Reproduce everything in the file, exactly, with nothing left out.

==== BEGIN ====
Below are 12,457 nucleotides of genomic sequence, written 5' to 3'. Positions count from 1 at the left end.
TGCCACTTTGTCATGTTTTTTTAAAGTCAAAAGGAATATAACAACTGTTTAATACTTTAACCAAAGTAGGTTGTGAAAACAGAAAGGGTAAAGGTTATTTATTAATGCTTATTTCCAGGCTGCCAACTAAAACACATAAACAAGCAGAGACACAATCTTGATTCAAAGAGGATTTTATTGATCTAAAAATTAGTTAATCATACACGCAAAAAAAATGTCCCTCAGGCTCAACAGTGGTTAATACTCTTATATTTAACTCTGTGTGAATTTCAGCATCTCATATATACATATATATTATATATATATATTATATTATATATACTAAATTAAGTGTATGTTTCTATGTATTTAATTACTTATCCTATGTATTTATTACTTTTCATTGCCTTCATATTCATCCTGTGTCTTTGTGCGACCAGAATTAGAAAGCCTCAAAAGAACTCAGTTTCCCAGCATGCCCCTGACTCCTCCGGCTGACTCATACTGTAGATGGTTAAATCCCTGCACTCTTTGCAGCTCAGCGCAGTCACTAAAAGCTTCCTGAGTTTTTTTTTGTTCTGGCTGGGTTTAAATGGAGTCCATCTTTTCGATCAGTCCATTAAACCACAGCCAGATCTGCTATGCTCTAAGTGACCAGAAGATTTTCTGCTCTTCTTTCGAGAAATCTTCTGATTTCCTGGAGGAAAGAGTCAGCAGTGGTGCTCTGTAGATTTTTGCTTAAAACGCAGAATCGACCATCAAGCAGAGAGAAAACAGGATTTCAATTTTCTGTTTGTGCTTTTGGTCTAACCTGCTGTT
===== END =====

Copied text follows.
Below are 12,457 nucleotides of genomic sequence, written 5' to 3'. Positions count from 1 at the left end.
TGCCACTTTGTCATGTTTTTTTAAAGTCAAAAGGAATATAACAACTGTTTAATACTTTAACCAAAGTAGGTTGTGAAAACAGAAAGGGTAAAGGTTATTTATTAATGCTTATTTCCAGGCTGCCAACTAAAACACATAAACAAGCAGAGACACAATCTTGATTCAAAGAGGATTTTATTGATCTAAAAATTAGTTAATCATACACGCAAAAAAAATGTCCCTCAGGCTCAACAGTGGTTAATACTCTTATATTTAACTCTGTGTGAATTTCAGCATCTCATATATACATATATATTATATATATATATTATATTATATATACTAAATTAAGTGTATGTTTCTATGTATTTAATTACTTATCCTATGTATTTATTACTTTTCATTGCCTTCATATTCATCCTGTGTCTTTGTGCGACCAGAATTAGAAAGCCTCAAAAGAACTCAGTTTCCCAGCATGCCCCTGACTCCTCCGGCTGACTCATACTGTAGATGGTTAAATCCCTGCACTCTTTGCAGCTCAGCGCAGTCACTAAAAGCTTCCTGAGTTTTTTTTTGTTCTGGCTGGGTTTAAATGGAGTCCATCTTTTCGATCAGTCCATTAAACCACAGCCAGATCTGCTATGCTCTAAGTGACCAGAAGATTTTCTGCTCTTCTTTCGAGAAATCTTCTGATTTCCTGGAGGAAAGAGTCAGCAGTGGTGCTCTGTAGATTTTTGCTTAAAACGCAGAATCGACCATCAAGCAGAGAGAAAACAGGATTTCAATTTTCTGTTTGTGCTTTTGGTCTAACCTGCTGTT